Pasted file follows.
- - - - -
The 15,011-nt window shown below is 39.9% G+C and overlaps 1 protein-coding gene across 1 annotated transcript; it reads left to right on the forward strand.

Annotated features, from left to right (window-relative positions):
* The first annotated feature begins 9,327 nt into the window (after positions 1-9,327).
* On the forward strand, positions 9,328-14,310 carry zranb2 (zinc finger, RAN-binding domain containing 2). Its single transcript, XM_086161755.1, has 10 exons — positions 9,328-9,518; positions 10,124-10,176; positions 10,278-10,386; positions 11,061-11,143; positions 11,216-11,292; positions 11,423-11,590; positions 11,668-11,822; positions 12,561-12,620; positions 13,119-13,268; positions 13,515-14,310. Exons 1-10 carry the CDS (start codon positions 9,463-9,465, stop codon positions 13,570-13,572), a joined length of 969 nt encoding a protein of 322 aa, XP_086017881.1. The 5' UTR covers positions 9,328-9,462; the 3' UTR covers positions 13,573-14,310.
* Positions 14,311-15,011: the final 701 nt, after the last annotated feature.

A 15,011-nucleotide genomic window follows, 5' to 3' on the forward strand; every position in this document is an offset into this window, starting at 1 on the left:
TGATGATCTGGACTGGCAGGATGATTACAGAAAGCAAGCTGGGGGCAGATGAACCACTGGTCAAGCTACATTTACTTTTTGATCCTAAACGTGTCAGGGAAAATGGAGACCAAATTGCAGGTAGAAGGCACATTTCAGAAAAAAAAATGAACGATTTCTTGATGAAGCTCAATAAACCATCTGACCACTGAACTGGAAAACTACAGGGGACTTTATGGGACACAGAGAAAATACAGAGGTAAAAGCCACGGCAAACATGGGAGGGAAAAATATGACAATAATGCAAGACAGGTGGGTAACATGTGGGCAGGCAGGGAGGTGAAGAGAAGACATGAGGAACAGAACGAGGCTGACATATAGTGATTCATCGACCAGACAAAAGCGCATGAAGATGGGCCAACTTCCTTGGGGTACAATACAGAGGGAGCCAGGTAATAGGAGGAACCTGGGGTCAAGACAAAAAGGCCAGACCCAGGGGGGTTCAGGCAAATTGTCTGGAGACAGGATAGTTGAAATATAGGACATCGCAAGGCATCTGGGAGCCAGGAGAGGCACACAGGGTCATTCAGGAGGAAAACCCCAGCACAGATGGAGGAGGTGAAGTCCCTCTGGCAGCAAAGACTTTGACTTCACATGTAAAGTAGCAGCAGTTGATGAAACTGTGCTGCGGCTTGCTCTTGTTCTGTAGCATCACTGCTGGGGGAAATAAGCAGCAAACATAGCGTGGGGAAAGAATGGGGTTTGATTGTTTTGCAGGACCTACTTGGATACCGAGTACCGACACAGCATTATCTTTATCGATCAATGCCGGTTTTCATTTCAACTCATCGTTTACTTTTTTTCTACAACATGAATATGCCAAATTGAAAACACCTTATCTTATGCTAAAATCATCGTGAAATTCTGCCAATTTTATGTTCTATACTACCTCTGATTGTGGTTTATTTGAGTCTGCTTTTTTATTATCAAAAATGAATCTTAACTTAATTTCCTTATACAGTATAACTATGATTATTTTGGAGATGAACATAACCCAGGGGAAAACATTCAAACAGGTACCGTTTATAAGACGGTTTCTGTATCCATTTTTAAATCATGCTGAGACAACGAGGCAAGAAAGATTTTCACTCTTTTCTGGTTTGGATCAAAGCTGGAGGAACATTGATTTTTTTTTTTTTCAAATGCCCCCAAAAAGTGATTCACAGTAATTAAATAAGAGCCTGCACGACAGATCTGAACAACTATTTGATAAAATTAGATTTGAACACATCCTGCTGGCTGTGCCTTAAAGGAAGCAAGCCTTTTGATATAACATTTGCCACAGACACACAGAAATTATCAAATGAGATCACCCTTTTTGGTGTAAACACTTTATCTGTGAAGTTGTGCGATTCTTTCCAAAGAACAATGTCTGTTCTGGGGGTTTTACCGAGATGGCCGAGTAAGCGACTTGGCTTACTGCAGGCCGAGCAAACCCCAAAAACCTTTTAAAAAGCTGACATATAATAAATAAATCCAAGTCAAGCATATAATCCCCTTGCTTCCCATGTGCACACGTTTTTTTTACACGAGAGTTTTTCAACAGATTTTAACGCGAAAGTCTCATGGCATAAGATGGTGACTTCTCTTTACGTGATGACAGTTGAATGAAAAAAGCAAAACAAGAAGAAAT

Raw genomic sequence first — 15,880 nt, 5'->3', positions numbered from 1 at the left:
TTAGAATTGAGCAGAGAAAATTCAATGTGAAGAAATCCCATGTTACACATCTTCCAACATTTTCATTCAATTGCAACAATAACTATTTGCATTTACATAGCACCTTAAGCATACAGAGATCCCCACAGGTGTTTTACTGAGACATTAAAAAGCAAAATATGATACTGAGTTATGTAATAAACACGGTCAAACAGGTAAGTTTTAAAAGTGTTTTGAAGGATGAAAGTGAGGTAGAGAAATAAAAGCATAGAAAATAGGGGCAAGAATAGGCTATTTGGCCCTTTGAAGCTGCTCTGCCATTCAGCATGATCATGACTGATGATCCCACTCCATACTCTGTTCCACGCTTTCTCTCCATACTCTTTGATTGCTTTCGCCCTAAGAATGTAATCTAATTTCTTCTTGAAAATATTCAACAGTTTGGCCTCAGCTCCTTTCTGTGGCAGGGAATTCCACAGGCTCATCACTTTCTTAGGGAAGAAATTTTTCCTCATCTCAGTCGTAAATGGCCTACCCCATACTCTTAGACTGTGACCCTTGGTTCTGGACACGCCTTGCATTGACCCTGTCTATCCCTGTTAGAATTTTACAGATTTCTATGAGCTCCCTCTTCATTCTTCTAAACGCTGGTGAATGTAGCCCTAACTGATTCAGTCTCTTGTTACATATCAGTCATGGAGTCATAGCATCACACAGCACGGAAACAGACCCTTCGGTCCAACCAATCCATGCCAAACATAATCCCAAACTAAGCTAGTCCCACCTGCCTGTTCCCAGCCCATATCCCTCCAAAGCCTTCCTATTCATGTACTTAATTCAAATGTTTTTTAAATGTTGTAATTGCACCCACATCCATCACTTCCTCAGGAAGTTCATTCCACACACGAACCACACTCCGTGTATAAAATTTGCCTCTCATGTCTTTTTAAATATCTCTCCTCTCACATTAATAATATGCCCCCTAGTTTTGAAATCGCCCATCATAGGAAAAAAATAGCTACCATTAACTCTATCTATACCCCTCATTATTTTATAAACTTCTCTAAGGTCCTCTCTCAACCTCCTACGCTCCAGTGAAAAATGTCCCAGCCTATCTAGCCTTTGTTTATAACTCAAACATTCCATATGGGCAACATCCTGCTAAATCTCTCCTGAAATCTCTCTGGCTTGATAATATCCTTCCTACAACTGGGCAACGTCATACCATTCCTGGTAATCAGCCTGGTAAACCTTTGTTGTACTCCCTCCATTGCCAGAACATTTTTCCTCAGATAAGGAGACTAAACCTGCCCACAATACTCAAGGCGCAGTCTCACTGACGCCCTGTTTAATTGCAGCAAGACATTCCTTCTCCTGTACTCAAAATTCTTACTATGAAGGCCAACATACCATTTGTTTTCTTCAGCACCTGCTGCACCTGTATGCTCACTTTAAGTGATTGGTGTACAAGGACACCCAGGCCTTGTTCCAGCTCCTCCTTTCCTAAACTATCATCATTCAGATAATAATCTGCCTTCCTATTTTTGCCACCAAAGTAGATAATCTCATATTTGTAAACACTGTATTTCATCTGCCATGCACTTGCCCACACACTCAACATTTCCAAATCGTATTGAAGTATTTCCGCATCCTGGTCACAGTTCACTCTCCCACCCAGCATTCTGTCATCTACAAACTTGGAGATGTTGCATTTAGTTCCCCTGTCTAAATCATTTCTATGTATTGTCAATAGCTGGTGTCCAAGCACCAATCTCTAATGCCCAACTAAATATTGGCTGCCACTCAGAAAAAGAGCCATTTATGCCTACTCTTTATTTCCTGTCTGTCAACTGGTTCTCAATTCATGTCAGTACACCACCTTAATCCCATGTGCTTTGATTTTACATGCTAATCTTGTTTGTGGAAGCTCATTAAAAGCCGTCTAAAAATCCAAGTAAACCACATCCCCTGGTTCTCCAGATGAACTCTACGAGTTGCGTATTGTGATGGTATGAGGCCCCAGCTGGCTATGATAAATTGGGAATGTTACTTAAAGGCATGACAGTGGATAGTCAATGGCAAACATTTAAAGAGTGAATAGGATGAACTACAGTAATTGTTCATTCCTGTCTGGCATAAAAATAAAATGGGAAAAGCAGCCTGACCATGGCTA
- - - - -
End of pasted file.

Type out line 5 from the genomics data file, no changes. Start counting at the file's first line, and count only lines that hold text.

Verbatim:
* Positions 14,311-15,011: the final 701 nt, after the last annotated feature.